By Professor Doom
I’m generally pro-capitalism—it’s no utopia, but never promises as much, unlike socialism which does, although typically ends in mass murder, and usually begins and operates on mass murder as well…a utopian corpse-filled desert at best.
Anyway, capitalism is usually better, but higher education stands in stark contrast to such a claim. “For-profit” colleges are quite often rip-offs, while schools not blatantly trying to get a profit are less often scams.
The reason for this is the student loan scam, which pays for accredited “college credits” without any concern for education. So, for-profits are really all about extracting student loan money; in this regard they are vastly more efficient than the not-for-profit schools.
Still, the justified vile reputation of “for profit” schools has been cutting into the plundering of student loan money, and so these schools have been steadily hiding themselves as non-profits.
I discussed this before, but the article was so anti-Trump that it distracted from the information. The Huffington Post, another CTRL-Left hate media source (not being judgmental here, just considering the source), further discusses the phenomenon of for-profits disguising themselves, and amazingly enough does a good job…so good that I’ll have to reconsider Trump’s hand in all this.
Today, the country’s best colleges are an overpriced gated community whose benefits accrue mostly to the wealthy. At 38 colleges, including Yale, Princeton, Brown and Penn, there are more students from the top 1 percent than the bottom 60 percent.
Before going further, I’ll point out, this one time, the obvious slants in the article, such as the above. Yes, certain schools are “for the rich,” and so will have more students from wealthy families than from poor families.
HuffPo will often try to make something out of this, but it’s utterly irrelevant. Amongst Lamborghini owners, there are more from the top 1% than the bottom 60%, right? Amongst multi-million-dollar mansion owners, there are more from the top 1% than the bottom 60%, right? Amongst drinkers of $1,000 bottles of wine, there are more from the top 1% than the bottom 60%, right?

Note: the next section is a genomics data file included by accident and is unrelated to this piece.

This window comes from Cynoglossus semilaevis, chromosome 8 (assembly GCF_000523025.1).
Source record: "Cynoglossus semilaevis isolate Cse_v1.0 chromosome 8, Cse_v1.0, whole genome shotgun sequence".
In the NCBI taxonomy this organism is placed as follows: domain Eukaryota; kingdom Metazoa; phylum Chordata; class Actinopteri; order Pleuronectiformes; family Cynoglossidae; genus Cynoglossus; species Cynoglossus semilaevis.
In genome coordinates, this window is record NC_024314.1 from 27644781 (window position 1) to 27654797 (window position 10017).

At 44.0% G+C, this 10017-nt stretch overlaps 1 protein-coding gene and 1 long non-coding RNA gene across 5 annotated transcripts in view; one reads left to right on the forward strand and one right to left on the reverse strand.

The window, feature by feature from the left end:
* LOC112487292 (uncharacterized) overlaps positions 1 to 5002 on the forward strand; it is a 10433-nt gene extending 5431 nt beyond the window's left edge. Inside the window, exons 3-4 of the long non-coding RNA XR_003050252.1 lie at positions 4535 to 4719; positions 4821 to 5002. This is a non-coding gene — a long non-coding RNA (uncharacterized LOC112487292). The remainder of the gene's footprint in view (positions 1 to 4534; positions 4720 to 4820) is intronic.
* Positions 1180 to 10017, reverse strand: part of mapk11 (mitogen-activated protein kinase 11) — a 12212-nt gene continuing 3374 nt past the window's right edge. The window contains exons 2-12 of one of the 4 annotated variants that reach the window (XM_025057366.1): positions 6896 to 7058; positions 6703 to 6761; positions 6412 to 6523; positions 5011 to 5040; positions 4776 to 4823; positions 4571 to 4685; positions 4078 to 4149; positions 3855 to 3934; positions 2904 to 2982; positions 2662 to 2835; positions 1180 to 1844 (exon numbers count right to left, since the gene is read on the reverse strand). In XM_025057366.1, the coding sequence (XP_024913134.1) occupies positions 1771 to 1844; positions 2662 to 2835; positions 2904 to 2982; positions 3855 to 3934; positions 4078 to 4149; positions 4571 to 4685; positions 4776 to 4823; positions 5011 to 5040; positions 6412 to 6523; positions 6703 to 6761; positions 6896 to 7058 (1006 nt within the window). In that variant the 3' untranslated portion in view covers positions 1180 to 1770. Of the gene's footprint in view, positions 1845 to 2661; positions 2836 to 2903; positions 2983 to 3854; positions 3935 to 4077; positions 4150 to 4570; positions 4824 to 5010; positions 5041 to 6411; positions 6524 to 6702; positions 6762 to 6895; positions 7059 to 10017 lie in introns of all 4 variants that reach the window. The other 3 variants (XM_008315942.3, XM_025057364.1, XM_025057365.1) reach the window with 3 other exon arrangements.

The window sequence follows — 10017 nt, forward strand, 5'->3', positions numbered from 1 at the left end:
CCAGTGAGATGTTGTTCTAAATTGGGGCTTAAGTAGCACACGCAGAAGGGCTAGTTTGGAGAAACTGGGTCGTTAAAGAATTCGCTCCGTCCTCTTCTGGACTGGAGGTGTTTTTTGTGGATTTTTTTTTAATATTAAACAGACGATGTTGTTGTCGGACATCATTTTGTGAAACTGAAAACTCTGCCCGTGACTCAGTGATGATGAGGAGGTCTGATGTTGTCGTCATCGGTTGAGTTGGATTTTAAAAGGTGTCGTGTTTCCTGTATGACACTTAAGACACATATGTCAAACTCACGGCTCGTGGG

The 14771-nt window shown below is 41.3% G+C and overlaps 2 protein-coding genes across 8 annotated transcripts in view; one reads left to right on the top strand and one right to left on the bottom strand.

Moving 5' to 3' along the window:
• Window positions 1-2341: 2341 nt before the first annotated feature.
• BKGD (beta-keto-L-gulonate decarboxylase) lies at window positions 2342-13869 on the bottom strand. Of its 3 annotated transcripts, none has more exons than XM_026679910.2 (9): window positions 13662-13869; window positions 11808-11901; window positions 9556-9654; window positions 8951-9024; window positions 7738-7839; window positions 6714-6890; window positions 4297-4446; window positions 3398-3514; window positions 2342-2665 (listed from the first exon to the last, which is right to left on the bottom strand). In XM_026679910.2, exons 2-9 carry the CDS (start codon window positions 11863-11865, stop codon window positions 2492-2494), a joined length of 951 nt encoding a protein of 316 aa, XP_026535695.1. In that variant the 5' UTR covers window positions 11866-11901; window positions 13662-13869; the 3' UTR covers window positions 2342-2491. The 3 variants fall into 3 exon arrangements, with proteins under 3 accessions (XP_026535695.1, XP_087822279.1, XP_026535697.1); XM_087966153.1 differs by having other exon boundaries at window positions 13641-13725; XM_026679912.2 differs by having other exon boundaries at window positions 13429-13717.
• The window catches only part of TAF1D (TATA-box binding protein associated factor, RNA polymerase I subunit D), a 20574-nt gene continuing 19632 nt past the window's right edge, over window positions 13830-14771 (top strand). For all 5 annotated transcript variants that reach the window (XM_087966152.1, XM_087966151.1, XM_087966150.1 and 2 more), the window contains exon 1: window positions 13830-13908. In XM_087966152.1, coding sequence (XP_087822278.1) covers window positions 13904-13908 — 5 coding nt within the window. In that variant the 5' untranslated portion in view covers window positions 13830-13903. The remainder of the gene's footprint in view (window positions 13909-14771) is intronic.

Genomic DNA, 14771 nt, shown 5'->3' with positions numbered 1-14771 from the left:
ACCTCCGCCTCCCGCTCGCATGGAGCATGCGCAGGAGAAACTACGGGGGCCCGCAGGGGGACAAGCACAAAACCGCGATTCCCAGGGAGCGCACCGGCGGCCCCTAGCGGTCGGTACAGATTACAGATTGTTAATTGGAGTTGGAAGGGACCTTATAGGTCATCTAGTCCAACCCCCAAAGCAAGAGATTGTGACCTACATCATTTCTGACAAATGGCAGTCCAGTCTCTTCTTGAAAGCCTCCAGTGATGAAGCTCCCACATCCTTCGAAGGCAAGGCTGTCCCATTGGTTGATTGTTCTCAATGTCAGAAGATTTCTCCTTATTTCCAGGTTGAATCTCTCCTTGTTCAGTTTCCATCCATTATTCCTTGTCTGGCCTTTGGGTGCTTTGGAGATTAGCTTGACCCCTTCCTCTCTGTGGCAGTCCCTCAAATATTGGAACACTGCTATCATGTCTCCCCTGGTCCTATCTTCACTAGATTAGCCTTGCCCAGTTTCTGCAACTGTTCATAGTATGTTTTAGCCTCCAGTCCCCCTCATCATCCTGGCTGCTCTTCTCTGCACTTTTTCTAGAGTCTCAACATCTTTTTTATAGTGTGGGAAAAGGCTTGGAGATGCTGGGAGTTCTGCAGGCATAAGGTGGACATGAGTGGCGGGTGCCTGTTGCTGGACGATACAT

All of those are bleeding obvious, right? But driving cars, living in houses, and drinking alcoholic beverages are all things nearly everyone does. There will always, always, be things the rich can buy which the poor cannot…it’s rather the definition of being rich. Anyway, HuffPo has a slant, and I’ll try to avoid much of their class hatred—they’re called a “hate site” for a reason--while getting to the relevant things.
The U.S. now has more student loan debt than credit card debt—upward of $1.5 trillion. Nearly 40 percent of borrowers who entered college in the 2003 academic year could default on their loans by 2023, the Brookings Institution predicts.
The above are perfectly reasonable numbers, and I quote them here just for reference and emphasis. The default rate is almost certainly understated—there are many “loan deferment programs” which are de-facto defaults, but technically not so.
It also doesn’t explain why colleges have failed to take advantage of the best opportunity to radically drop the price of a good degree that I’ve seen in 15 years of watching and reporting on the industry. This opportunity doesn’t have the daunting price tag of worthy proposals like “free college.” It doesn’t require any action from Congress at all.
The opportunity referenced above is “online education,” and the article spends some time discussing it. I actually was one the first to help a scammy state university offer online courses (in 1999), and I apologize for it (again). HuffPo is correct, online classes really should be much cheaper than traditional, “brick and mortar,” courses, because there’s minimal overhead once the course is developed (takes 3 months, tops, to do so—I’ve done it at least half a dozen times now).